Brutalist London Map, the first of a new series of architecture guides produced in collaboration with the Twentieth Century Society, is now available.
This two-sided folding map features over fifty leading examples of Brutalist architecture in London, from the Alexandra Road Estate to World’s End Housing. Celebrated Brutalist buildings such as the Trellick Tower, the Barbican and the National Theatre are included along with lesser known, yet equally influential buildings. The reverse side of the map features an introduction to Brutalism by the Twentieth Century Society’s Henrietta Billings, photos by Simon Phipps and details about each building.
THE PARK OPENING EVENT
On Thursday 3rd of September 2015 residents together with the Mayor of Camden officially reopened the newly restored park. Residents, Camden officials, local youth clubs, representatives of the Big Lottery Fund and Heritage Lottery Fund, members of the Alexandra and Ainsworth regeneration project team, Janet Jack the landscape architect behind the original design of the A&A park and Neave Brown the architect of the A&A estate, all attended the opening event.
Celebrations included speeches from our residents, as well as an interesting speech about the Heritage Lottery fund from Blondel Cluff, chair of HLF London and an inspiring speech from our Mayor who then cut the ribbon with special ceremonial scissors! Celebrations continued with music and songs by young, as well as very young, residents and youth groups, delicious food and refreshments, healthy ‘urban smoothies’, face painting, balloon modelling and of course enjoying the beautifully restored park spaces…
….and the Alexandra Road Park inspired delicious cakes
National Trust celebrates 1960s brutalist architecture
Routemaster bus tours led by architectural and cultural experts, aboard the National Trust’s 1962 Routemaster Coach, explore the emergence and development of Brutalism in the city.
Beginning at Southbank Centre with the Queen Elizabeth Hall, Purcell Room and Hayward Gallery and Denys Lasdun’s National Theatre, the itinerary includes the ‘other’ Festival of Britain site, the Lansbury Estate, the Barbican Estate by Chamberlin, Powell and Bon, Neave Brown’s Alexandra Road Estate, and concludes at Ernö Goldfinger’s iconic Trellick Tower. The tour on Saturday 26 September is led by Tom Cordell, film-maker and expert on social architecture and modernism, and director of Utopia London, and Joe Watson, London Creative Director, National Trust and author of the guidebook accompanying the Brutalist Britain project.The tour on Saturday 3 October is led by Joe Kerr, Head of Critical & Historical Studies at Royal College of Art, a noted writer and broadcaster on architecture and urbanism, and a part-time London bus driver.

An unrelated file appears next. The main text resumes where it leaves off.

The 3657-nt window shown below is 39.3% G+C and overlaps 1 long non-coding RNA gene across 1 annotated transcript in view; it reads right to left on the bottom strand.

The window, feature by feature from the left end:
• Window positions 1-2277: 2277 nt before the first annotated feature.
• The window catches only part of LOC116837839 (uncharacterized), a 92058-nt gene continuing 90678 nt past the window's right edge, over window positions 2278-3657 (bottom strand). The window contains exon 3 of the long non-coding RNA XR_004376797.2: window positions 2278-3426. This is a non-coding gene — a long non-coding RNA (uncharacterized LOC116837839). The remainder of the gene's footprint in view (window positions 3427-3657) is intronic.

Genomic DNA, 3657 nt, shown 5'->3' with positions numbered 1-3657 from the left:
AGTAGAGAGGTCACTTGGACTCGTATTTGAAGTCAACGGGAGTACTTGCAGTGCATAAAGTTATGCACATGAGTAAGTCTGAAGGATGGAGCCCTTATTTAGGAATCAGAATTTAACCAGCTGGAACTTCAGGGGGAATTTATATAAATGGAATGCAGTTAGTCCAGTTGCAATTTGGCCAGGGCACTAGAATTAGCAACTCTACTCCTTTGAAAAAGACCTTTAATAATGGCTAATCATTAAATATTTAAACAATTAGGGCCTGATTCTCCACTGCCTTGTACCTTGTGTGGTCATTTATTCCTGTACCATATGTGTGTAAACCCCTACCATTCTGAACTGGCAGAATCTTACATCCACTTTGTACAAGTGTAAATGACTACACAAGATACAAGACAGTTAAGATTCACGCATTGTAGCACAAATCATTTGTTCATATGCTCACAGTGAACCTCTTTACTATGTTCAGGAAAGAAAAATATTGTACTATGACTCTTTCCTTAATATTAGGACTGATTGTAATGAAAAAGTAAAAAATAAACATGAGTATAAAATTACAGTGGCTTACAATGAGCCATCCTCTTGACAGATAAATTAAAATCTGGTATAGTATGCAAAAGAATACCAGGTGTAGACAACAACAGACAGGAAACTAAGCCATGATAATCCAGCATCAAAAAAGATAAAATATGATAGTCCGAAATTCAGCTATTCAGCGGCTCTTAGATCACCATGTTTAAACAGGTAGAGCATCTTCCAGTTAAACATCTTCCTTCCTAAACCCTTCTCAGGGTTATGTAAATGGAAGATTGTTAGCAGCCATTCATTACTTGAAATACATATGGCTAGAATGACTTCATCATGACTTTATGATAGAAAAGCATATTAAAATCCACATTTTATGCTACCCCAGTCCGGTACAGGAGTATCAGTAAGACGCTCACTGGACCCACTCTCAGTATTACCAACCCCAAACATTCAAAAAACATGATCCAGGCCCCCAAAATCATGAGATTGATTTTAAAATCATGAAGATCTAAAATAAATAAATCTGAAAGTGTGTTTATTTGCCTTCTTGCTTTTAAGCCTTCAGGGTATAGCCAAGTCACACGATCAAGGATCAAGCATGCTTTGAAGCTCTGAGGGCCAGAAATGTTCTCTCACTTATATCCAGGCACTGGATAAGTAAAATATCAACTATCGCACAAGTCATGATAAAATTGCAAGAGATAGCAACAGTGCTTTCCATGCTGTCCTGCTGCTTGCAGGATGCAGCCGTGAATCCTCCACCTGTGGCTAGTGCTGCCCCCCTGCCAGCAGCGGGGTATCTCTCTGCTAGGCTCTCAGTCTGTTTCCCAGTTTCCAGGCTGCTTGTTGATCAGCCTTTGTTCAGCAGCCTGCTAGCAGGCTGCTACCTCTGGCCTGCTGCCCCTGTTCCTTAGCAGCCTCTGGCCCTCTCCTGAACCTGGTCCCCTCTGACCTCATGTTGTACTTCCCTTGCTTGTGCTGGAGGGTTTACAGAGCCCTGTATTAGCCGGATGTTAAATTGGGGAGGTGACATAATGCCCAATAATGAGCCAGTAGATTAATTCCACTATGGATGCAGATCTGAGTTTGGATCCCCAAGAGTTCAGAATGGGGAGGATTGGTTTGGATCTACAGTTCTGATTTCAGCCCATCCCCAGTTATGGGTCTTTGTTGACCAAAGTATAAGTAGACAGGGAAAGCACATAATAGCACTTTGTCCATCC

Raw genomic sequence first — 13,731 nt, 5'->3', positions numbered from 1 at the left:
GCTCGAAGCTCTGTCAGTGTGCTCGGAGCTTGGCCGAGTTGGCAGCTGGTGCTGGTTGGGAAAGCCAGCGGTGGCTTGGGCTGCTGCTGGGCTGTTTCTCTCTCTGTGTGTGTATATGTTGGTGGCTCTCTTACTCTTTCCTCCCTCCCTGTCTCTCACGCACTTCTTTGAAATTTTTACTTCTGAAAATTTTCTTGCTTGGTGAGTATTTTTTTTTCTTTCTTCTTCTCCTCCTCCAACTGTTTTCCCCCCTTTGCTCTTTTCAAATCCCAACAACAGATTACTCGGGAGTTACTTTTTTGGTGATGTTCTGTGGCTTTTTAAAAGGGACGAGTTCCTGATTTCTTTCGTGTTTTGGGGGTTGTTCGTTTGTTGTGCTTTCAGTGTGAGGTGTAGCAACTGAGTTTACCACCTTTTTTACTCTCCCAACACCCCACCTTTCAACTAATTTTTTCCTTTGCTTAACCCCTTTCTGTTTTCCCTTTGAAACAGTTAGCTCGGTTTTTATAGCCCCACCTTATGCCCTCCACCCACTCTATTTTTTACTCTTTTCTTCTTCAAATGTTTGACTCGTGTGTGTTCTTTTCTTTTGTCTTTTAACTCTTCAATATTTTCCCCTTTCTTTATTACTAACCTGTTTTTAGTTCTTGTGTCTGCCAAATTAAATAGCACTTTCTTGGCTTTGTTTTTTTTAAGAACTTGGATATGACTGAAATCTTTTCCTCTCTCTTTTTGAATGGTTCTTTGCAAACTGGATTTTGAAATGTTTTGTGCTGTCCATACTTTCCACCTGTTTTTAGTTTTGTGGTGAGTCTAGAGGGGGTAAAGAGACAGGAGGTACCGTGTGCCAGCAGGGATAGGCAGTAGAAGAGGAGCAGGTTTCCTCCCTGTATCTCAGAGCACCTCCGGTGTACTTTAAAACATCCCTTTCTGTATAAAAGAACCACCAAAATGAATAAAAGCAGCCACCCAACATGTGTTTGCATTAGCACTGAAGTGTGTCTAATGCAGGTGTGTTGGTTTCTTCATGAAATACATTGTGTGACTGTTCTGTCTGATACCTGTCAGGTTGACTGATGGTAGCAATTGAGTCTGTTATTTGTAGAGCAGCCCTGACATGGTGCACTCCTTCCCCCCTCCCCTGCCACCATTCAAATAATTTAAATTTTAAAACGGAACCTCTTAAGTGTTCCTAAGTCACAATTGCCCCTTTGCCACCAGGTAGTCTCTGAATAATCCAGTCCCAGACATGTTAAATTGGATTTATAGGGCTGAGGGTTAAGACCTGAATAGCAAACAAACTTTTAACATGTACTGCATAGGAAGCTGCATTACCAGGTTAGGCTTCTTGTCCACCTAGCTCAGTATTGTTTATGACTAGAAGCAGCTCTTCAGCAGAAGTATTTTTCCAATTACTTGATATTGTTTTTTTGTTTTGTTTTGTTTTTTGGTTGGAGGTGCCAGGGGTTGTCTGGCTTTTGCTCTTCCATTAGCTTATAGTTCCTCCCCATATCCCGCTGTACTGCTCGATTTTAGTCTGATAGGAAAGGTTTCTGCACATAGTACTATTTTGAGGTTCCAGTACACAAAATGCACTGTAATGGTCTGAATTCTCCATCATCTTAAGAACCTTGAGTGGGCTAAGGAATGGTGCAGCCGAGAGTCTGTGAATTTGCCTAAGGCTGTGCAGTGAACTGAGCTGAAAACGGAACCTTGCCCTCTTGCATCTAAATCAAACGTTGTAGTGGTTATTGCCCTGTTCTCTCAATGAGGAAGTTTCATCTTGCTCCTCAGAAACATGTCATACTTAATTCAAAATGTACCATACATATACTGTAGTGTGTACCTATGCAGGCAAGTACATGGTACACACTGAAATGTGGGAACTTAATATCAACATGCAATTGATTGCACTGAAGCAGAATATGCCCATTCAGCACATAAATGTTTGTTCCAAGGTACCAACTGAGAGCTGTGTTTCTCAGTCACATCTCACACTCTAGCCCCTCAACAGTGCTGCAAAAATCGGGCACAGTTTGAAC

Event: Brutal Utopias by Routemaster Dates: Saturday 26 September and Saturday 3 October Times: 10.30–16.30 (17.30 for drop-off at Southbank Centre) Tickets: £35 (adult), £30 (concession)
5th Anniversary of documentary film made by residents about Rowley Way
In May 2010 the Tricycle Cinema hosted the premier of “One Below the Queen”, the documentary film made by a group of residents on the Alexandra and Ainsworth Estate. The atmosphere in the cinema was wonderful, full of residents, fans of the estate, and with special guest Neave Brown, the much loved architect of the estate. The film was followed by a Q&A with the film makers and Neave.
The film was made by an intergenerational group of residents working with digital-works staff, an arts and educational charity, one of whom actually lived on the estate. The idea was that residents themselves would make the film which explores what the estate is, the ideas behind it, and the experience of living here. After a series of workshops and discussions, including a memorable meeting with Neave Brown, the group of 17 learned film making skills, developed interview questions, then went out and filmed interviews with fellow residents, architect Neave Brown, also the original engineer and landscape designer Janet Jack. Everything you see was run by residents, even the music was composed and recorded on the estate by resident and musician Huck Whitney.
With 35 interviews conducted in homes across the estate, the final film is an honest snapshot of the estate, the loves and hates of residents, the ideas of the architect, what works in his innovative design, what has not worked so well. The film was greeted with great reviews across the press and has been shown at film and design festivals across the UK.
It’s interesting to watch it again now, five years later with the big changes in the use of the Tenants Hall as well as the residents led re-vamp of the park on the estate. Also to see the children, many of whom are now young adults, and recognise old faces.